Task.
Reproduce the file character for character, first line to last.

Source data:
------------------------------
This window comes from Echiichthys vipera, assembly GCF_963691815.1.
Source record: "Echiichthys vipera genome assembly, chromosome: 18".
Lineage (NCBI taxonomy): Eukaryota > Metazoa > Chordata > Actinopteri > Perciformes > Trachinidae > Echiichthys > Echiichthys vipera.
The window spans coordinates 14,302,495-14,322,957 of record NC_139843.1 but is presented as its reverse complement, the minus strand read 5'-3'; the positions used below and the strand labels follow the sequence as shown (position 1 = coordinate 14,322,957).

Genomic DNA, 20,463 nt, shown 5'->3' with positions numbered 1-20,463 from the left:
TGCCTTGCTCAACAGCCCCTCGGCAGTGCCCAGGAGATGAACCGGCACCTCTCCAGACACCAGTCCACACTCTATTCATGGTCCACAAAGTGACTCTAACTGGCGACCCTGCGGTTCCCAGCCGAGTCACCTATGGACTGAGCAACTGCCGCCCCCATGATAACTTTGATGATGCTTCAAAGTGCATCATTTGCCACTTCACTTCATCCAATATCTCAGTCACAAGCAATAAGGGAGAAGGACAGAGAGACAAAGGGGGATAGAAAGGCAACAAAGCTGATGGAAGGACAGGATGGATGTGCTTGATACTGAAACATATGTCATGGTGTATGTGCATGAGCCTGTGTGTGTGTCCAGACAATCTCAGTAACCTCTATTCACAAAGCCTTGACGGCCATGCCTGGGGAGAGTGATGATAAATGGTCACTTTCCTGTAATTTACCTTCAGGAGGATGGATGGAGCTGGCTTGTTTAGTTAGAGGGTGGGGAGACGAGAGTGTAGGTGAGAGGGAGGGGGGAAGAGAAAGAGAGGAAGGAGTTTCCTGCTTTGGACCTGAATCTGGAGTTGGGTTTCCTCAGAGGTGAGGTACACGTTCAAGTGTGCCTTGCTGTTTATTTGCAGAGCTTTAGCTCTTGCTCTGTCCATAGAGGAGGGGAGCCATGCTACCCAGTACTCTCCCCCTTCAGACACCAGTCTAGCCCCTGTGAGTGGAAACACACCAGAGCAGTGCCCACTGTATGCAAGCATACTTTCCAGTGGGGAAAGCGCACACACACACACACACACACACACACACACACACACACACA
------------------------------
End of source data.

This window comes from Echiichthys vipera, assembly GCF_963691815.1.
Source record: "Echiichthys vipera genome assembly, chromosome: 18".
Lineage (NCBI taxonomy): Eukaryota > Metazoa > Chordata > Actinopteri > Perciformes > Trachinidae > Echiichthys > Echiichthys vipera.
The window spans coordinates 14,302,495-14,322,957 of record NC_139843.1 but is presented as its reverse complement, the minus strand read 5'-3'; the positions used below and the strand labels follow the sequence as shown (position 1 = coordinate 14,322,957).

Genomic DNA, 20,463 nt, shown 5'->3' with positions numbered 1-20,463 from the left:
TGCCTTGCTCAACAGCCCCTCGGCAGTGCCCAGGAGATGAACCGGCACCTCTCCAGACACCAGTCCACACTCTATTCATGGTCCACAAAGTGACTCTAACTGGCGACCCTGCGGTTCCCAGCCGAGTCACCTATGGACTGAGCAACTGCCGCCCCCATGATAACTTTGATGATGCTTCAAAGTGCATCATTTGCCACTTCACTTCATCCAATATCTCAGTCACAAGCAATAAGGGAGAAGGACAGAGAGACAAAGGGGGATAGAAAGGCAACAAAGCTGATGGAAGGACAGGATGGATGTGCTTGATACTGAAACATATGTCATGGTGTATGTGCATGAGCCTGTGTGTGTGTCCAGACAATCTCAGTAACCTCTATTCACAAAGCCTTGACGGCCATGCCTGGGGAGAGTGATGATAAATGGTCACTTTCCTGTAATTTACCTTCAGGAGGATGGATGGAGCTGGCTTGTTTAGTTAGAGGGTGGGGAGACGAGAGTGTAGGTGAGAGGGAGGGGGGAAGAGAAAGAGAGGAAGGAGTTTCCTGCTTTGGACCTGAATCTGGAGTTGGGTTTCCTCAGAGGTGAGGTACACGTTCAAGTGTGCCTTGCTGTTTATTTGCAGAGCTTTAGCTCTTGCTCTGTCCATAGAGGAGGGGAGCCATGCTACCCAGTACTCTCCCCCTTCAGACACCAGTCTAGCCCCTGTGAGTGGAAACACACCAGAGCAGTGCCCACTGTATGCAAGCATACTTTCCAGTGGGGAAAGCGCACACACACACACACACACACACACACACACACACACACACA